It all sounds like my role will be to lead a pack of wolves.  The idealistic part of me wants to believe that only a few students will be as malicious as portrayed by my colleagues.  I'm not looking for any glory or to trip anyone up.  I just want to help some people along in their journey to find a better life.  Who doesn't like to see good things happen to good people?  

Friday, August 1, 2014

imminent change

It’s a busy life for me lately.  Work is just insane – we are doing database migrations and another round of server standardization across the company.  It’s loads of fun when so many systems are integrated.  Like dominos, when one thing changes, so do 500 other things. 

My new teaching career will soon be launched.  I go sign a contract next week at an orientation dinner that all adjuncts are supposed to attend.  It’s interesting they are giving me this job and feel the need to treat me to dinner as well.  The pay is low, but I took the job to get experience.  For me at this point, the money doesn’t matter.  I have to say, even without the contract being signed, I’ve had more training and opportunities for training in the past two months than I’ve had in 34 years in my real job.  Training is just very low priority in the corporate world, but it seems very important in the academic world.  Probably so….education is their business.

Erin and Emily are preparing to go off to college.  Emily starts a week before Erin, and will start moving in NEXT WEEK!!  She began packing stuff into boxes last night.  Erin has made a few piles of things, but hasn’t done much else.  Perhaps when her boyfriend leaves town (he is going to college a week before her), she will find motivation.  He is a significant distraction at this point.

The universities the girls are going to have policies requiring all incoming freshmen to get a meningitis vaccine before they start classes.  Earlier this week, Emily and Erin went to the doctor’s office together to get the shot, one shot, but ended up getting four shots each before they left.  Emily told me the nurse “peer-pressured” them into also getting a chickpox booster, a hepatitis vaccine, and even #1 of the 3-shot series for HPV.  As much as Emily fears needles, the nurse must have been very persuasive.



I have to admit, I’m a bit paranoid about any vaccinations since Jack had such a bad outcome.  His tumor is giant and spreading to the inside of his leg now which makes it harder for him to walk.  We switched his food to some expensive little cans of fancy tuna and salmon.  He loves it but is still losing weight.  It’s not time to have him euthanized yet, but it will be in a matter of just a few more months perhaps.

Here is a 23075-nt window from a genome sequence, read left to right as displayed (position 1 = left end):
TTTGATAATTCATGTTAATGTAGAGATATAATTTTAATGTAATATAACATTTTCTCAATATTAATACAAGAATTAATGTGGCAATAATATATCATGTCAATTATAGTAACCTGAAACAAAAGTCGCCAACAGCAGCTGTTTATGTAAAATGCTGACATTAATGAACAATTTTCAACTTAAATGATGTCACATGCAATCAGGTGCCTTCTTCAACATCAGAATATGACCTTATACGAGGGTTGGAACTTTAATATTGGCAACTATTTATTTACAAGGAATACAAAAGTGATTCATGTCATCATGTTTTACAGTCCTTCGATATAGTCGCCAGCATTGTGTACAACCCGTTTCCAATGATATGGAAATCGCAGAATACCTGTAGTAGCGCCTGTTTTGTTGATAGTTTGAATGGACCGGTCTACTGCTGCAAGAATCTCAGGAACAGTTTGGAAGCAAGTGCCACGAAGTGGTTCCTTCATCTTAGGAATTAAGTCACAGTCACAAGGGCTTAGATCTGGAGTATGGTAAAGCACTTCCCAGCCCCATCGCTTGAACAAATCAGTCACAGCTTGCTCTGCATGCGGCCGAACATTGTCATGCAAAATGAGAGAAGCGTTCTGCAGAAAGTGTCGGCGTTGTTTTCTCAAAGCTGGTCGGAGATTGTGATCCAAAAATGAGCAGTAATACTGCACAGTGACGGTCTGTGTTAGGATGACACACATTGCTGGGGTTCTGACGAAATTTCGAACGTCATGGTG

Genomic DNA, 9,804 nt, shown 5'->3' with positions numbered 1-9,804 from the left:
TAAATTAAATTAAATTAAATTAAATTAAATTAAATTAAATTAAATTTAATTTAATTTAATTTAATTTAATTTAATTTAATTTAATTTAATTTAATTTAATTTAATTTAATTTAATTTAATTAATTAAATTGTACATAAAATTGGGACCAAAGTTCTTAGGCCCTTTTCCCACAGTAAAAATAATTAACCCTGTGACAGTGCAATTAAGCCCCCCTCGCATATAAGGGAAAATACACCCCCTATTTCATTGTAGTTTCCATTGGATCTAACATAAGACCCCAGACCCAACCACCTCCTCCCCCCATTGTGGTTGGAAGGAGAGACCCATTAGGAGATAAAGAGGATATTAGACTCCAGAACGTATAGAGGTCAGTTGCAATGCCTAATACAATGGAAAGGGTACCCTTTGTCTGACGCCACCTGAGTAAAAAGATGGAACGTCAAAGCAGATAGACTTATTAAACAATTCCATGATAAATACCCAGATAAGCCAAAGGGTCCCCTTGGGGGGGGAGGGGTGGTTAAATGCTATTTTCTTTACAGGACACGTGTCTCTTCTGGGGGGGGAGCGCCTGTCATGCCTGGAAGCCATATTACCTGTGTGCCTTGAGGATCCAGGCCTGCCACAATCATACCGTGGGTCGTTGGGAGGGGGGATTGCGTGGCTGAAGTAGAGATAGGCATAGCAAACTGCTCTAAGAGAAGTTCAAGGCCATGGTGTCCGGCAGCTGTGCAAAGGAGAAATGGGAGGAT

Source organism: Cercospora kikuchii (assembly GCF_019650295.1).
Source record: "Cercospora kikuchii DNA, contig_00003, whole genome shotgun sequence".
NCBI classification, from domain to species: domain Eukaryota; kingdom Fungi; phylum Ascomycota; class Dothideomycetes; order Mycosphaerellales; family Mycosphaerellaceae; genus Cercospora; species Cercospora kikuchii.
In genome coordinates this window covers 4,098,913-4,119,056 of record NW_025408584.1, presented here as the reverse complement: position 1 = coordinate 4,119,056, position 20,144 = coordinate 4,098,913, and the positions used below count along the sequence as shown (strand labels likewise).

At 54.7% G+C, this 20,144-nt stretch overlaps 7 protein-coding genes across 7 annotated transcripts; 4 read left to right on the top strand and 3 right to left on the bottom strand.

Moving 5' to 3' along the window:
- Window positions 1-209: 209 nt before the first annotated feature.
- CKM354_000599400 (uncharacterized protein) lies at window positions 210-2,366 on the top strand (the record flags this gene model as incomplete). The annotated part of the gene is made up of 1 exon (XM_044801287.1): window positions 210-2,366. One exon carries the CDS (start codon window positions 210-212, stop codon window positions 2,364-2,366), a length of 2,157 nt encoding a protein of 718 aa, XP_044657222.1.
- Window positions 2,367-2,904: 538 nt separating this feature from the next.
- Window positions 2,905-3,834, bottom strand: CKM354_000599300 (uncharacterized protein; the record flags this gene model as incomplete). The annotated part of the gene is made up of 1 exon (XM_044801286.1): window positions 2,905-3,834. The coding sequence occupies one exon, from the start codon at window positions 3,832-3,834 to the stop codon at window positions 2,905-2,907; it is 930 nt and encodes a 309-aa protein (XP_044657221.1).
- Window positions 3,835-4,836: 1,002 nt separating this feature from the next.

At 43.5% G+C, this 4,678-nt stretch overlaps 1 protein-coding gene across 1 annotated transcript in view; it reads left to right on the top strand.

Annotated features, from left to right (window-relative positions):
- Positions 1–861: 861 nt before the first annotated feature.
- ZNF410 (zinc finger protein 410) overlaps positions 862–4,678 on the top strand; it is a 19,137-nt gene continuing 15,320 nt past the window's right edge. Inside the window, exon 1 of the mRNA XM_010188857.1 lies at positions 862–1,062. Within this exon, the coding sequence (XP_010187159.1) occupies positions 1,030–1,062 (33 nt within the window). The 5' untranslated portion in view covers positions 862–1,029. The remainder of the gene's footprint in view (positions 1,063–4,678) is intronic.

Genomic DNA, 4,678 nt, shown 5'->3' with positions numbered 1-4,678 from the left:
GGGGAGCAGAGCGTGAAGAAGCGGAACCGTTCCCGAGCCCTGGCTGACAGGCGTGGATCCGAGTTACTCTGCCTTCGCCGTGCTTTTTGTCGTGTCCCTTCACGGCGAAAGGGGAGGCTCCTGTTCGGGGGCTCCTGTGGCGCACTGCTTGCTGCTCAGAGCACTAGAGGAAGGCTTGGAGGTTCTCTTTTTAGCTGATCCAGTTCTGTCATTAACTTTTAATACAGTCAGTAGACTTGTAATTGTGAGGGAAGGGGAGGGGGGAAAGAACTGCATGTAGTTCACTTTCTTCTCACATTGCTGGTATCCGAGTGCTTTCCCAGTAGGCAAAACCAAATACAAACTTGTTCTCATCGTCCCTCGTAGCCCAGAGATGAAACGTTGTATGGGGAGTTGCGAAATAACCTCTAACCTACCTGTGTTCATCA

I’ve been working with Gracie to improve her leash manners.  She is improving!  We went for a walk last night in a place we haven’t been for a long time – this was her first test outside our yard.  Normally, she would have been completely ignoring me and trying to drag me along the whole time.  This time, she was much calmer.  Whenever she started pulling the leash, I’d make her stop and sit for a minute.  She sat a lot for the first 15 minutes, then she figured out it was my pace or no pace.  We only had to stop a few times for the rest of the walk, and one of those was when a deer crossed the road in front of us.

Miss Gracie

It’s already August now – where has summer gone?   Our vegetable garden is in full production of green beans, green peppers, cucumbers, and tomatoes.  Someone is the only one in our house who eats tomatoes, so he takes a lot of them to his parents.  The corn will be ready to pick in about 2 more weeks.  Our garden is small, but it produces plenty enough for us.


I’m still muddling over all those logs in our yard.  Someone has no intention of helping me split or stack them, and it’s turned out to be way more work than I imagined it would be.  Obviously, age has taken its toll on me.  Back in my youth, that would have been at most a day’s work.  My fantasy is that someday I will build a nice fire pit in our yard and spend evenings sitting around a cheerful, crackling fire sipping bourbon and picking my guitar.  Yep…someday….after all those logs are split and stacked, and a fire pit is constructed.